Assessing that claim requires some thought about how to identify the optimal approach to securing public goods. One might think that the optimal approach would be the one under which every unit whose marginal benefit exceeds its marginal cost, but no unit beyond that point, is produced—in other words, the approach that generates the ideal, or theoretically welfare-maximizing, level of production. But that is the old Nirvana Fallacy! Theoretical perfection is impossible in our fallen world, so policymakers should strive not for ideal production (no approach can attain that) but for the best of achievable outcome. They should catalog available policies (when it comes to public goods, they are chiefly government provision of the amenity at issue or reliance on private sector provision), assess outcomes under each, and select the approach that generates the highest level of welfare. That is the optimal approach. And there are certainly reasons to doubt that government provision of non-rivalrous, non-excludable amenities is always optimal. In particular, both the Hayekian knowledge problem and public choice concerns rear their ugly heads.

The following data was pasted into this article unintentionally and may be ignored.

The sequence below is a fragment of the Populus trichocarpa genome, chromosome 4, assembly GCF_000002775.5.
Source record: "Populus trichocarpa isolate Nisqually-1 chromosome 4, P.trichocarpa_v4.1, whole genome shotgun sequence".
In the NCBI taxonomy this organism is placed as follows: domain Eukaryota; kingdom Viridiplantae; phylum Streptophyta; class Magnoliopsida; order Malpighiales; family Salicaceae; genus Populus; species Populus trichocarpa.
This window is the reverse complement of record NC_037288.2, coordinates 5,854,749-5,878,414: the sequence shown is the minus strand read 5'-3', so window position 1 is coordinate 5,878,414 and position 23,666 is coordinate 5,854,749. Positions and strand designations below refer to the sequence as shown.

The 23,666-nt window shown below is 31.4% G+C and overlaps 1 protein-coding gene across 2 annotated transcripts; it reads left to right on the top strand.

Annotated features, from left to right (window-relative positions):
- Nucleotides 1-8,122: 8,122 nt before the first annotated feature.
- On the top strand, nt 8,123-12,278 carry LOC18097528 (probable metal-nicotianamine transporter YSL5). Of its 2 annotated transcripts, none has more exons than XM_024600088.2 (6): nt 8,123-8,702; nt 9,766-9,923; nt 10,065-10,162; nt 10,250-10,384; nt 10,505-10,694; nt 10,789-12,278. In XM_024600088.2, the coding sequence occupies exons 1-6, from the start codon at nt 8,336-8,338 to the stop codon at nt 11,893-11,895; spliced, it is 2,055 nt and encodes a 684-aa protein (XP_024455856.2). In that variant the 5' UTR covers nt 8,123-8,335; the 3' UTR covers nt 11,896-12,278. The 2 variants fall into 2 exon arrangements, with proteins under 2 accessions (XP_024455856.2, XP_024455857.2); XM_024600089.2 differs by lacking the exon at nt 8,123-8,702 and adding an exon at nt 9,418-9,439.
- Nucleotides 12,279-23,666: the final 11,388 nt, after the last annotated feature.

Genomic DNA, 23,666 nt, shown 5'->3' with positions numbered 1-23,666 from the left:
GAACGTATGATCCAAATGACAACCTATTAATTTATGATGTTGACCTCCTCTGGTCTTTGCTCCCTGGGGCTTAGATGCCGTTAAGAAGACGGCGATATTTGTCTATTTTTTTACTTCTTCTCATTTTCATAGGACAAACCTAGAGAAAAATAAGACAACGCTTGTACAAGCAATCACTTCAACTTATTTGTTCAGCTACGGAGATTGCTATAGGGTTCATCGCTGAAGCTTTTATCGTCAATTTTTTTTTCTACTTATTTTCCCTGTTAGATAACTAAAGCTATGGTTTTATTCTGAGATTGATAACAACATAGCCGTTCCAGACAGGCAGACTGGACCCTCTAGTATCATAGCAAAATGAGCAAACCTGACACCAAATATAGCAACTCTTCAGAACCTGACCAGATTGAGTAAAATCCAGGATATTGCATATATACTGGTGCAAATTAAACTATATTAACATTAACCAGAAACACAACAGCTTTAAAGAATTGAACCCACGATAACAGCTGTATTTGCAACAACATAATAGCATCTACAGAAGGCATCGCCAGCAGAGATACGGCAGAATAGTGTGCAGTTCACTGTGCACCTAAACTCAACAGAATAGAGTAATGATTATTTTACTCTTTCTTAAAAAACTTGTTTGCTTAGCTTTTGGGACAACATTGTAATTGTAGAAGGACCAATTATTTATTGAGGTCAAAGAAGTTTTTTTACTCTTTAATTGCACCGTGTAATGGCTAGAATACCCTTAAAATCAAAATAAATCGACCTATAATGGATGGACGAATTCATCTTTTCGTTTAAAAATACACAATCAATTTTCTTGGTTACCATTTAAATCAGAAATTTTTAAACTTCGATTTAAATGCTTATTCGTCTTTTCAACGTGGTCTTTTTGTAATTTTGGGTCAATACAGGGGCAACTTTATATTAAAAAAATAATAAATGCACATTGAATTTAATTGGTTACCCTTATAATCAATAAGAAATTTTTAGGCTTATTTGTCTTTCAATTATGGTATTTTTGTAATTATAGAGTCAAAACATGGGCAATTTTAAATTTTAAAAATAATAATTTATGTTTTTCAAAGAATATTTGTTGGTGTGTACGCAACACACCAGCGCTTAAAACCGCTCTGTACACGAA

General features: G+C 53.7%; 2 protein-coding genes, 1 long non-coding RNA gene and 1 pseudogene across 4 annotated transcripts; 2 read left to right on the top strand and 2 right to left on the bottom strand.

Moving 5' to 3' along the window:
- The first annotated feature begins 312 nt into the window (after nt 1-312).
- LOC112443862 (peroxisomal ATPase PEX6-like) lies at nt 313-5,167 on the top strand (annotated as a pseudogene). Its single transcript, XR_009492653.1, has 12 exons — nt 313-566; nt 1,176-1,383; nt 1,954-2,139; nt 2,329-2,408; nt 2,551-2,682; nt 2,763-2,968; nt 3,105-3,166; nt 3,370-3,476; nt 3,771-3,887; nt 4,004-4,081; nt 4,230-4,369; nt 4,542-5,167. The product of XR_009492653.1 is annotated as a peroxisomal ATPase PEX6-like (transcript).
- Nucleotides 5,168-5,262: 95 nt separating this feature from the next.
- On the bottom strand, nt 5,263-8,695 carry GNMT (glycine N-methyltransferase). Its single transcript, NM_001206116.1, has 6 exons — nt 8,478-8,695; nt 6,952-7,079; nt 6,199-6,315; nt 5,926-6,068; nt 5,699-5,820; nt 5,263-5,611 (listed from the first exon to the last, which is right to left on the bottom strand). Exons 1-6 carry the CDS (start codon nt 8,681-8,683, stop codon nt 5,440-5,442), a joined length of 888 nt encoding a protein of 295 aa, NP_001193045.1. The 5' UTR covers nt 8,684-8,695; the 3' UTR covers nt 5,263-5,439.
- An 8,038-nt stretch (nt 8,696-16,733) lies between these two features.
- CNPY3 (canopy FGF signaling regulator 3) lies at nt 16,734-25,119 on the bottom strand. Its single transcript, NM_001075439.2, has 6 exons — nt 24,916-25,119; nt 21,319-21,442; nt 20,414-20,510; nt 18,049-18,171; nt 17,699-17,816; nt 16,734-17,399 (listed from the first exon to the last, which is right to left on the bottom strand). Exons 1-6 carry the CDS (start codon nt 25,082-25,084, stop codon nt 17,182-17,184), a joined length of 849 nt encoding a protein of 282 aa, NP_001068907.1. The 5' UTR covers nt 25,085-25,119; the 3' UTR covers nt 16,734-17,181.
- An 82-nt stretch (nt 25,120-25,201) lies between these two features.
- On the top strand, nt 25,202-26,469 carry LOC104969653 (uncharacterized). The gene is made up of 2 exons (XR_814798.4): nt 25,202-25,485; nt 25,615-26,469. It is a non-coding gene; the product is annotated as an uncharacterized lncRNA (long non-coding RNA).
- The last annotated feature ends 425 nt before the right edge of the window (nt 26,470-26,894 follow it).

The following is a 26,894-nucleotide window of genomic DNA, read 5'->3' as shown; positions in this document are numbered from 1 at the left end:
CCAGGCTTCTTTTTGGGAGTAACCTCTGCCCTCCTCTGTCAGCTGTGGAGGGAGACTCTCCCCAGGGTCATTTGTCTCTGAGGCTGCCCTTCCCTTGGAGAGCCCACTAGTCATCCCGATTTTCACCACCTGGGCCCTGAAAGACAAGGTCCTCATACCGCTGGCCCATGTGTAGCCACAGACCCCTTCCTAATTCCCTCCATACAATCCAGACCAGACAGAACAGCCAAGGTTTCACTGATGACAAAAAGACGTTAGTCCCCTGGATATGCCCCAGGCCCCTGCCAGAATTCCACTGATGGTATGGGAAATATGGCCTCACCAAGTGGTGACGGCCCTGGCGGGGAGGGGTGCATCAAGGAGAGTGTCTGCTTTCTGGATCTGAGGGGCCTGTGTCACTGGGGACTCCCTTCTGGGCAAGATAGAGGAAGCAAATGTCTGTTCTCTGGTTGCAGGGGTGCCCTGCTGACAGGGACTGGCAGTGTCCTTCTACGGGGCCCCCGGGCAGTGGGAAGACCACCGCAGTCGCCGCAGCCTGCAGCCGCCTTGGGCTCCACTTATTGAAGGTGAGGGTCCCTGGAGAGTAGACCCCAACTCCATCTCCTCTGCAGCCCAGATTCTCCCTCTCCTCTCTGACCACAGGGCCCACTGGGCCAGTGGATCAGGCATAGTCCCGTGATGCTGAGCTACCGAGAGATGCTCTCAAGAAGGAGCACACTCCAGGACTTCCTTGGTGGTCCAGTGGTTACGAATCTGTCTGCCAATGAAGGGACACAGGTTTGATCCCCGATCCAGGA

When the government provides a public good, officials must decide, among other things, how much to produce. With some public goods—say, a lighthouse—there may not be many choices: one or zero. But most public goods—national defense, fire protection, flood control systems, public art—can be produced in different amounts (and even a lighthouse can be built to different heights and with lights that reach different ranges). Should our town have three fire trucks or ten? Should we install two giant sculptures downtown or six? Should the levee protect against only fifty-year floods, or should we build it high enough to protect us from the hundred-year deluge? Private providers of public goods confront similar questions, of course, but because they rely on voluntary participation by contributors, they face a constraint that will prevent overprovision: contributors’ willingness to support the project at issue. Government planners with access to the public fisc lack a similar mechanism to tell them enough is enough.
That is particularly problematic given that the funds the planners are spending are coerced from individuals who may not support the particular public good at all or, at a minimum, may want less of it. Pacifists, for example, are appalled at current levels of military spending; conservative Christians, at public funding of art projects like the 1987 photograph “Piss Christ” (for which the artist received $15,000 from the National Endowment for the Arts); many secularists, at abstinence-only sex education (for which federal funding is available). In light of inevitably divergent preferences among taxpayers and the absence of any feedback mechanism other than the ballot box, government planners are likely to make significant mistakes in deciding how much of a public good to produce.